A portrait of the young Winifred Kiek.11
Some of Winifred’s sermons have survived, and they make clear that she was consistent in her theology and her life. For example, she “expressed her views on the status of women . . . she held that Christ had removed ‘the curse’ of inferiority.”12 This was (and remains) a key argument of egalitarians. At the same time, she did not revel in her achievements for women. Rather, as she said herself, “My chief desire is to emphasise the fact that a woman may have a message from God just as a man.”13
Not everyone was happy with this decision to ordain a woman to be a minister, or to preach, but it stood, and Winifred established herself as a competent and intelligent minister.14 This incredible woman remained a respected and effective minister of the church for some years.15
Winifred Kiek at the time of her ordination in Adelaide: 1927.16
It would take another ten years for the next woman to be ordained: another Congregational minister, the Reverend Isabelle Merry.17
However, before any of this happened, there was Sarah Jane Lancaster.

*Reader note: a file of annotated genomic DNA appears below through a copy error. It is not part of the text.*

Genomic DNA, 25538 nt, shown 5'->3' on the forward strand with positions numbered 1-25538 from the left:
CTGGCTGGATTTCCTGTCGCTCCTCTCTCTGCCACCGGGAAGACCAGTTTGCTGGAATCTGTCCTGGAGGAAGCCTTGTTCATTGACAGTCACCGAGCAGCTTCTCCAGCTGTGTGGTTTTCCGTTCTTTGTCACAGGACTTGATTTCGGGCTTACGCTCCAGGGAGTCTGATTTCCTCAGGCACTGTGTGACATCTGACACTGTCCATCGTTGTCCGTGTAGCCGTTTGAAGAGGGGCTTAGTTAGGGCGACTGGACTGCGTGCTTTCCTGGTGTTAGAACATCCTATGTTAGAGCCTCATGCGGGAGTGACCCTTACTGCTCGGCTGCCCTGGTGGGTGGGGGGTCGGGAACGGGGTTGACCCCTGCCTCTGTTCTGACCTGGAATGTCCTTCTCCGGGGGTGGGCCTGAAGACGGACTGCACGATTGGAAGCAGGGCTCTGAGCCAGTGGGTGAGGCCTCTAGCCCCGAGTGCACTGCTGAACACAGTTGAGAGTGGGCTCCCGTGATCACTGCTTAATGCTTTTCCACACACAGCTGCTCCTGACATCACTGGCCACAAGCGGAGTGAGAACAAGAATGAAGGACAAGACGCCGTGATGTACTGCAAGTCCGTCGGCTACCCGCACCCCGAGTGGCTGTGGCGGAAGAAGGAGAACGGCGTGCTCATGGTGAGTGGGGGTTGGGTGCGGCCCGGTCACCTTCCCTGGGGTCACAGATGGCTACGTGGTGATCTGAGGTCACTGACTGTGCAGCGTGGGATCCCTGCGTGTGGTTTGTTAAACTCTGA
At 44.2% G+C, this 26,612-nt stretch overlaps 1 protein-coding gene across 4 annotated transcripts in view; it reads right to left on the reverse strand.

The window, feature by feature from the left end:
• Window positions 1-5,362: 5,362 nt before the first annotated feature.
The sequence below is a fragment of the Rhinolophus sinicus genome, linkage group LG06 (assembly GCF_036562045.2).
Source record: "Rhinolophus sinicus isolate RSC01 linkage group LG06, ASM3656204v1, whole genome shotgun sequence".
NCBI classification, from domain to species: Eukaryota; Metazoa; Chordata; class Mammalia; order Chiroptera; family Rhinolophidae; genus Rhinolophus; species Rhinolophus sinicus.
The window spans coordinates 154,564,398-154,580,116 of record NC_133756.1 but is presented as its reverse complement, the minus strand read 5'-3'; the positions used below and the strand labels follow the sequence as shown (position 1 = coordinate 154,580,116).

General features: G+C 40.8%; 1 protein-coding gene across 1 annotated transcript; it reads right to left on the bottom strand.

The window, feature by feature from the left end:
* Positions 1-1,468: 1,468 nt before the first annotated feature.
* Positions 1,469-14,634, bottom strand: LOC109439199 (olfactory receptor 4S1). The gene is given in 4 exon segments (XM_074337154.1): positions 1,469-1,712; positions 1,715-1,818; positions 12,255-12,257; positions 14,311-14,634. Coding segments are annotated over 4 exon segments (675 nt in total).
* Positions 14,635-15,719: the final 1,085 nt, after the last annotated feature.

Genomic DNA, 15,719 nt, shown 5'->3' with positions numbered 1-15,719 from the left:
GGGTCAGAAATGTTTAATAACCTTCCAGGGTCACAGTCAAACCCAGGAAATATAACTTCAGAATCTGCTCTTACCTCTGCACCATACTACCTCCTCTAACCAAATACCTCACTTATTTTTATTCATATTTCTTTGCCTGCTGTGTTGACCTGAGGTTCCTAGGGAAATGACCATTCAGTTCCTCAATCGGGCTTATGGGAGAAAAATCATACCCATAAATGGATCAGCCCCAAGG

Sarah Jane Lancaster
Even before Winifred was ordained in 1927, Sarah Jane Lancaster had been leading a public church meeting every Sunday in Melbourne since 1909.18 She had a Methodist background but was drawn to an expression of the Christian faith that included prayers for physical healing, baptism in the Spirit, and speaking in tongues.
Lancaster’s church was the Good News Hall. She founded the church, she led the church, she oversaw the establishment of new churches with the same name in numerous states. She evangelised; she sent out her best lay ministers to look after the new Good News Hall churches elsewhere. She preached regularly, led communion, and taught by both preaching and writing. She did all this for years. In every way, she was the senior, founding, guiding minister of her church and the leader of the denomination that grew from her work.